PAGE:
Two factor authentication (2FA) is supposed to make logins more secure. Using 2FA requires two private pieces of information to login: your password and one other, typically a code received via text message. The challenge is the more secure the approach seemingly is, the less attention you pay while logging in. And therein lies the problem.

According to an article on ITPro this week, “A security researcher has released a tool that can bypass a host of 2FA schemes widely used across platforms such as Gmail and Yahoo.

email phishing protectionWhen deployed, the tool places a server named Modlishka between a phishing target and a secure platform such as Gmail, which phishing victims unwittingly connect to in order to enter login details. In a hypothetical phishing campaign, a targeted user would encounter a malicious email containing a link to the proxy server mimicking a Google login procedure. The user would then enter their username and password, and then the 2FA code, all of which would be collected and held on the proxy server.”

In other words, this two-factor authentication man-in-the-middle attack has the potential to not only steal your password, but your 2FA credentials as well.

It all depends on convincing you that the fake website you’re actually logging into is real.

There’s virtually no chance that a normal user will be able to distinguish the fake website from the real one, and would therefore proceed to login without giving it a second thought. That’s why it’s become imperative to take advantage of existing technology to do the heavy lifting users won’t.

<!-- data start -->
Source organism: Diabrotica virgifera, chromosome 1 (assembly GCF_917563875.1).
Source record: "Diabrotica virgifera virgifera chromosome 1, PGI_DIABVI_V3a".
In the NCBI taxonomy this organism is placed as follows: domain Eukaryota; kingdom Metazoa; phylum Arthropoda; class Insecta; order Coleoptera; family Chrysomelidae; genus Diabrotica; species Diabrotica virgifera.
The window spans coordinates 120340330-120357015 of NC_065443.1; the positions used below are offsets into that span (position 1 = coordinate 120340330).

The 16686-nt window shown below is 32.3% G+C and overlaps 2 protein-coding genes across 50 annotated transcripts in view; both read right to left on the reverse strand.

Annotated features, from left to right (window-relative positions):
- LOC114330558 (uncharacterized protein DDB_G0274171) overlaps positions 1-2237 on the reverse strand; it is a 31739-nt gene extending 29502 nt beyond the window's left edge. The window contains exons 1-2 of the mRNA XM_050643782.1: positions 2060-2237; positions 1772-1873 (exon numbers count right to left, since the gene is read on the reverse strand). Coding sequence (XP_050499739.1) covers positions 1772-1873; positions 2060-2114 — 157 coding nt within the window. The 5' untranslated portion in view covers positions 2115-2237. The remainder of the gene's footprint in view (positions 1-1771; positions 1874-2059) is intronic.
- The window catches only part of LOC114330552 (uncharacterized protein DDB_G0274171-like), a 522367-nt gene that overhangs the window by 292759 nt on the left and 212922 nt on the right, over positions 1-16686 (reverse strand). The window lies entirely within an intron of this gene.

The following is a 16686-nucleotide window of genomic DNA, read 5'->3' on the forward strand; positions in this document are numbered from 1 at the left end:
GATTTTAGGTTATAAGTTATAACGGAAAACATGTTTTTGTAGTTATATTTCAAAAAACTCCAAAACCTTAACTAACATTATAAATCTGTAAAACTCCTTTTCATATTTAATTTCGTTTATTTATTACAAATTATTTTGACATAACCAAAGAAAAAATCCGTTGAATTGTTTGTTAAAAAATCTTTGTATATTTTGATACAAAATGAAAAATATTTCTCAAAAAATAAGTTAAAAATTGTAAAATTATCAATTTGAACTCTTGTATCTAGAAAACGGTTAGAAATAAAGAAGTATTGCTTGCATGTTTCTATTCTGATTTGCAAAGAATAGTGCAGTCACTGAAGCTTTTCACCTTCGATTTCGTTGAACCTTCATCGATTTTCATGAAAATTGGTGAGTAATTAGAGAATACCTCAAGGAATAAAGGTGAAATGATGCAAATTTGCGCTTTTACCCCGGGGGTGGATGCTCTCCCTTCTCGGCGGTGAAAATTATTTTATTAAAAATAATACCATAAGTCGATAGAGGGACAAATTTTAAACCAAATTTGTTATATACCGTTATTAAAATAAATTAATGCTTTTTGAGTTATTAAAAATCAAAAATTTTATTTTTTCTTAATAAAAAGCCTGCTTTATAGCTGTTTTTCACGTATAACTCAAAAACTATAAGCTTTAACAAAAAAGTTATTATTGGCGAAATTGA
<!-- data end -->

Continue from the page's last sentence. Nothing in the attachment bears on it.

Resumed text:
phishing protectionToday there exists inexpensive and easy-to-deploy cloud-based technology to protect users from these advanced phishing techniques. They work in the background to keep users safe.

The technology used to protect users is called “real-time link scanning.” It not only scans emails for malicious embedded links but more importantly, scans the web pages to which those links point, to see if they’re fake.

Linked-to websites are scanned for:

  • page size,
  • domain name,
  • on-page content, as well as
  • hidden fields and
  • JavaScript with injection code.

The websites are also compared to Fortune 5000 websites, bank websites and other frequently-used websites. They are checked to ensure that elements have not been copied to look like clones of authentic sites. The information is then used to develop a decisioning score as to how likely those elements are to be representative of a malicious website.

With the release of this tool, it’s clear that using 2FA is no longer sufficient to protect you from phishing attacks. Users need the protection that only technology can provide. Make sure to get phishing prevention to so you can quickly and inexpensively protect yourself and your users from 2FA and many other phishing attacks,